Extra R1 billion for SAAF to get C-130 Hercules airworthy


National Treasury has granted the South African Air Force (SAAF) an extra R1 billion to get its six C-130BZ Hercules transports airworthy, but a decision has not been taken on whether to accept two additional Hercules from the United States as this would require additional funding.

National Treasury, in its February budget, allocated an additional R1 billion in 2023/24 to the “medium air transport capability” of the SAAF. Major General Thembelani Xundu on 22 March explained to the Portfolio Committee on Defence and Military Veterans (PCDMV) how funding would be spent on the six remaining C-130s (the SAAF had nine serviceable examples but two have been written off in accidents and one has been cannibalised for spares).

The tail numbers of the C-130s that the SAAF wants to be kept flying are 401, 402, 405, 406, 408, and 409. However, between now and 2029, this will cost just over R4 billion. Maintaining and overhauling the C-130 fleet in 2023/24 will cost R455 million and R373 million the following year, Xundu’s presentation revealed.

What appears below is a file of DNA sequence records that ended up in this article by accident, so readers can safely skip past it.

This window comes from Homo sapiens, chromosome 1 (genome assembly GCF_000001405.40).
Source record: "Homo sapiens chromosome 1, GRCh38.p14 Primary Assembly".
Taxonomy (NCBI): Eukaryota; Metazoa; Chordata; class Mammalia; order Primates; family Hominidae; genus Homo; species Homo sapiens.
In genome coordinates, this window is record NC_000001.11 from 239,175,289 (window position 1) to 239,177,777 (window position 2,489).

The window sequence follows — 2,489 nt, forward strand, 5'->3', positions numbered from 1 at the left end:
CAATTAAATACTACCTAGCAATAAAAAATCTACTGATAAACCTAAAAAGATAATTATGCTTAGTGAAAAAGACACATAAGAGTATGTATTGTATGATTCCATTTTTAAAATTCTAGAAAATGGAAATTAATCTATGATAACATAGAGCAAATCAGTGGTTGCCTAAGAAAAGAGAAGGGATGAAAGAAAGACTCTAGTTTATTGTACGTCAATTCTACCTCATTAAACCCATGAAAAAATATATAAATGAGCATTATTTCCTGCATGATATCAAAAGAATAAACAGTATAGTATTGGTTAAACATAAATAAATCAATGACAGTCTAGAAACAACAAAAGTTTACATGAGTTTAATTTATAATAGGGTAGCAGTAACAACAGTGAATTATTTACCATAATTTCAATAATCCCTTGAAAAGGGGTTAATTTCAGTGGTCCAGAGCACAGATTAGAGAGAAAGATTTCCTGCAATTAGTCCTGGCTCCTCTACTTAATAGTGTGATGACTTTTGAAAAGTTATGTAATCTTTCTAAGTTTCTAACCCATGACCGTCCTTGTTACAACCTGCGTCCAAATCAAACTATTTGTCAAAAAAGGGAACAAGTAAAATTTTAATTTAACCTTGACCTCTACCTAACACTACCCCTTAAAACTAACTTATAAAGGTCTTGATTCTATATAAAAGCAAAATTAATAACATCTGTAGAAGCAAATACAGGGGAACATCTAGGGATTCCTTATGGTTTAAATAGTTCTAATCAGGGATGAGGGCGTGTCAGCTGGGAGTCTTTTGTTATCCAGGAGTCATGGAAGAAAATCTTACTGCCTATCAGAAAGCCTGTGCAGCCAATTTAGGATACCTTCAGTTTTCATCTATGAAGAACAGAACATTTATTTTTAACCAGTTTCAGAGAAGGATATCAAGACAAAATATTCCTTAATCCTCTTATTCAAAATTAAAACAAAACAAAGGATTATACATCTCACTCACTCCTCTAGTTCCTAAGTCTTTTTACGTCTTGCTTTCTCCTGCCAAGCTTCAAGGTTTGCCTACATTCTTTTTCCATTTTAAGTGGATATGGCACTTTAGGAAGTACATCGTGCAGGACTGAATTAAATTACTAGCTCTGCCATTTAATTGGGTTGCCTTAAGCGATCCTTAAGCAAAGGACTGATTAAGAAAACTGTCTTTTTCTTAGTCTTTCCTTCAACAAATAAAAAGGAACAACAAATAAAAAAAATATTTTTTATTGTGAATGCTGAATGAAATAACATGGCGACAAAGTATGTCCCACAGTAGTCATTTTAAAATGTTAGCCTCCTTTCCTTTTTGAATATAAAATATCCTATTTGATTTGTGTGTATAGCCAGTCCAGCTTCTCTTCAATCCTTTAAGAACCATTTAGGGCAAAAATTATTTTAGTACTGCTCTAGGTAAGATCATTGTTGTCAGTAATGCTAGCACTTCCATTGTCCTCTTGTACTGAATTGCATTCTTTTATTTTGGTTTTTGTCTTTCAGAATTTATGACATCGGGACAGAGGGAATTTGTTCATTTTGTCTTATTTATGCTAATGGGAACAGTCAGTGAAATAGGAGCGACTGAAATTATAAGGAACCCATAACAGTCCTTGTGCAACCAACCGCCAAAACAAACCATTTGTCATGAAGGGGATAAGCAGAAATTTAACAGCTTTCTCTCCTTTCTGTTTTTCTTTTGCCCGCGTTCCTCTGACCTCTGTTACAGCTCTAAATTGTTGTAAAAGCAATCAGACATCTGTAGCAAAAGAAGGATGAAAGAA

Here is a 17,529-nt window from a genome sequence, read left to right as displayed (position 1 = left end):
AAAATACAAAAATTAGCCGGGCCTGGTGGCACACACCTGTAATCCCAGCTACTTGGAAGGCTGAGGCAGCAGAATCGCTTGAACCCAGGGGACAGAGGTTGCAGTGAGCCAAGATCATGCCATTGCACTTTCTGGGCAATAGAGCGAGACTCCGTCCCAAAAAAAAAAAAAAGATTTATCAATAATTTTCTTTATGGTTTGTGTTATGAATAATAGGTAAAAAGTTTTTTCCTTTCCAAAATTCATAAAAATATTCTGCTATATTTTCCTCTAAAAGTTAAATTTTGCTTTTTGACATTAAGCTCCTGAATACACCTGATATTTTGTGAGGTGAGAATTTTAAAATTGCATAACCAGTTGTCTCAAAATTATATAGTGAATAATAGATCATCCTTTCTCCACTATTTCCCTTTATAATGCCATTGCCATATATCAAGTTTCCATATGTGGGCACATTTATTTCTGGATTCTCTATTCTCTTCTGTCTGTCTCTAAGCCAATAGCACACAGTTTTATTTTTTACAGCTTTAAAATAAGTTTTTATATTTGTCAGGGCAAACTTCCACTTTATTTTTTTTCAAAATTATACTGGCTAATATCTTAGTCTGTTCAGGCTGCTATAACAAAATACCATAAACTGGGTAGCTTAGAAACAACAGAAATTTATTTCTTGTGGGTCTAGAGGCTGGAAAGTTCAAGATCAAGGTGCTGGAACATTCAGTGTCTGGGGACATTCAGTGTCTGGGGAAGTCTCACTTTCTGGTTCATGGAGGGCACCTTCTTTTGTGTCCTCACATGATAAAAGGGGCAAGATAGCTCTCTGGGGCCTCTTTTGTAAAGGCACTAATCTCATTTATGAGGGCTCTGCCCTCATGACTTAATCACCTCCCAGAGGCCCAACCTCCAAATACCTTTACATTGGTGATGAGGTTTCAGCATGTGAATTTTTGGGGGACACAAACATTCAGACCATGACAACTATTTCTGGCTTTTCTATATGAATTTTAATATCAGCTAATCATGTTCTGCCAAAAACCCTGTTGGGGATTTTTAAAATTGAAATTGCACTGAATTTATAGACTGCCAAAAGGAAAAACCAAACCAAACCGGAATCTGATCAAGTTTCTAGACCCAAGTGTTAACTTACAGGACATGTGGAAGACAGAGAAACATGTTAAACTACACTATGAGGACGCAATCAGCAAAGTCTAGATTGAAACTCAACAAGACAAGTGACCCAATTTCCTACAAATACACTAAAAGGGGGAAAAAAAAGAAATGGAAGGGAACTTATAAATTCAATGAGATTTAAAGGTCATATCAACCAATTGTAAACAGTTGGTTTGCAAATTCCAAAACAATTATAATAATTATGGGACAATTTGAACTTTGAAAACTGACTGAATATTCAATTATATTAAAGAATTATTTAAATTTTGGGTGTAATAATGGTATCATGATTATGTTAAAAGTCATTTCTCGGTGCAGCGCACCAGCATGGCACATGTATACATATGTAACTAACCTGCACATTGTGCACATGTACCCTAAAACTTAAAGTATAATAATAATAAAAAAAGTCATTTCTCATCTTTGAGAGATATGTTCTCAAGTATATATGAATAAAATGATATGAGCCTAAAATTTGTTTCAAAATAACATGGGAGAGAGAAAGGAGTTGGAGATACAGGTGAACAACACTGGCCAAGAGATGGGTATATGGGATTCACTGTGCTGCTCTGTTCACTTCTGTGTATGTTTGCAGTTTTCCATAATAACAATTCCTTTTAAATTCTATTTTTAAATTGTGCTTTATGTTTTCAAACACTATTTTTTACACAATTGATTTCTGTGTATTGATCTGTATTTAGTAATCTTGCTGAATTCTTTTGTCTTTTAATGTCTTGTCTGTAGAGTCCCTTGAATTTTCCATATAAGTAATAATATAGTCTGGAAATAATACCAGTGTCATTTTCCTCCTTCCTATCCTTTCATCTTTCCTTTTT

He said that major servicing and upgrade of 405 and 409 can be funded, with major servicing to be done in the UK “by the company that did the upgrade of the BZs in the 1990s” (Marshall Aerospace). 405’s major service and upgrade is scheduled for mid-2024 – this will take about 18 months. 409 has 180 hours left before its major service is required.

The SAAF aims to have at least one or two C-130s operational at any time while the others undergo maintenance. 405 is supposed to be serviceable but is currently undergoing maintenance at Denel – this was supposed to be completed in November 2022, but should be finished this month.

As for the two surplus C-130H Hercules offered by the United States, Xundu said there are still discussions at the Department of Defence over financing this. “If the Department of Defence takes the decision to take them, the Air Force calculates we will need R900 million extra,” he said.